Les conséquences de l'Acte de Tolérance en Angleterre
Résumé du commentaire de texte
The two texts under consideration both deal with the consequences of Toleration, a remarkable transformation introduced in England during the 17th century. The first excerpt represents an Anglican negative view of Toleration, written by the Archdeacon of Norwich in 1691 and the second one a positive view of the plurality of religions written by a famous French author, François de la Rochefoucauld, in 1784.
After the break with Rome under Henry VIII that led to the creation of the Church of England and its new Protestant Identity, multiple religious strands have struggled in order to dominate the established Church. This diversity of affiliations created situations of persecutions and violent repressions, especially during the age of Cromwell who for example ordered the massacre of hundreds of Catholics at Drogheda in 1649.
Sommaire du commentaire de texte
Situations of persecutions and violent repressions
The negative view of toleration
The French view of religious life in England
The Toleration Act
Extraits du commentaire de texte
[...] O., Key N., Early Modern England, 1485-1714: A Narrative History, (Blackwell Publishing, 2004) Hoppit J., A Land of Liberty?: England 1689-1727, (Oxford University Press, 2002), p Morgan K.O. The Oxford Illustrated History of Britain, (Oxford, 1984), p Bucholz R. O., Key N., Early Modern England, 1485-1714, (Blackwell Publishing, 2004), p J. Morrill The Oxford Illustrated History of Tudor and Stuart Britain (Oxford, 1996) p McLeod H., Secularisation in Western Europe, 1848-1914, (Palgrave Macmillan, 2000) Morgan K.O. p Hoppit J., p Ibid. [...]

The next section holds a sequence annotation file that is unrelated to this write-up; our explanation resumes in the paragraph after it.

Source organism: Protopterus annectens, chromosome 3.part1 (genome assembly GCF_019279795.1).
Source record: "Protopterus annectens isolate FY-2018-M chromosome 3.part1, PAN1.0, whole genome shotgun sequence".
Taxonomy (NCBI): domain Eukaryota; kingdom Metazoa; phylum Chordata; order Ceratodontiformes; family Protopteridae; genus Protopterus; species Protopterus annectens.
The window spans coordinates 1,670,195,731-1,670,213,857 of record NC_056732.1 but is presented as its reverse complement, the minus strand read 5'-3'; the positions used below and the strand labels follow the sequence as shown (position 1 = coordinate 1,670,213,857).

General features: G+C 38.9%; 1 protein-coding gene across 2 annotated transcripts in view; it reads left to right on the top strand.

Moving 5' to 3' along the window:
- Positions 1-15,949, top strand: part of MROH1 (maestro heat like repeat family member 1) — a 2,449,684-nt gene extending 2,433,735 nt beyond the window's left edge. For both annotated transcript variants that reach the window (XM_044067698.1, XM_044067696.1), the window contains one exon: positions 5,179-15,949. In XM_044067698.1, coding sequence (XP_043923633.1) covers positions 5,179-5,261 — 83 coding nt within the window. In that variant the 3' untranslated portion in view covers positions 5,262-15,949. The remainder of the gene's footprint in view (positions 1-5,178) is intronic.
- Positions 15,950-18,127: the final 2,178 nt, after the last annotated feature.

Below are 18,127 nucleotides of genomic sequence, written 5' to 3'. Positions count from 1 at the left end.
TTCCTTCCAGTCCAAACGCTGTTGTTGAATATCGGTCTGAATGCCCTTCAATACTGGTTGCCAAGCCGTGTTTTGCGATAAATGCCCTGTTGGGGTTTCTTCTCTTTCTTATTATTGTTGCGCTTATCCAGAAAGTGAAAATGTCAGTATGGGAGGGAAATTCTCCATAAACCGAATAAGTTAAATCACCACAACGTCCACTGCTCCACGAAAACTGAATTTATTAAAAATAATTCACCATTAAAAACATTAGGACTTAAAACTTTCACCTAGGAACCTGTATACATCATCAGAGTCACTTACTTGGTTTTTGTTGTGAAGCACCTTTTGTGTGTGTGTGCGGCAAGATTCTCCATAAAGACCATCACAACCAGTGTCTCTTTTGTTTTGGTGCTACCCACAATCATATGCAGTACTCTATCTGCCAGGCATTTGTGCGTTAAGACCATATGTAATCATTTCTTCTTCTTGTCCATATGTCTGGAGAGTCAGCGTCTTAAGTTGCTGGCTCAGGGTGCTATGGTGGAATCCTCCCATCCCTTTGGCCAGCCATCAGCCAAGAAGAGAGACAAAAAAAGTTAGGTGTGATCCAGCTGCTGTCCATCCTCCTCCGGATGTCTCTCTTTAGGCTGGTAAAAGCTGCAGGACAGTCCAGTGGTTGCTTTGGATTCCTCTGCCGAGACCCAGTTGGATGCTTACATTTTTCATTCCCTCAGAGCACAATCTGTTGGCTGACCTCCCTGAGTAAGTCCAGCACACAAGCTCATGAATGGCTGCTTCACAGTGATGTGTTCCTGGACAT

[...] According to La Rochefoucauld, religions are tolerated in England not by law, but in fact?. For him, facto? all the religions coexisted peace? as for example the different sects? in Bury. However, he notices two important distinctions. First, only the established Protestant religion had the right to ?make itself heard? by practising in public or by ringing church bells. Indeed, the Church of England still had some advantages. Secondly, he points out the exclusion of Catholics from this legalization, referring to the Clarendon Code. [...]
[...] Moreover, he refers to the worrying collapse of church attendance that occurred at the time. Indeed, it appears that fewer people attended Sunday Services: Toleration Act freed not only Dissenters from having to do so but also the skeptical, the lazy, or the just plain sleepy?. The Archdeacon also points out the fact that people, instead of going to church, will attend irreligious activities such as going to the alehouse, or even ?playing football on the Sabbath?, as Mark Goldie observes. However, the fact that people have irreligious activities does not necessarily means that they became irreligious and as Hugh McLeod explains, it may rather introduce a ?more casual modern attitude to church attendance?. [...]
À propos de l'auteur
Lauren B.EtudianteHistoire moderne : Renaissance à XIXeLes conséquences de l'Acte de Tolérance en Angleterre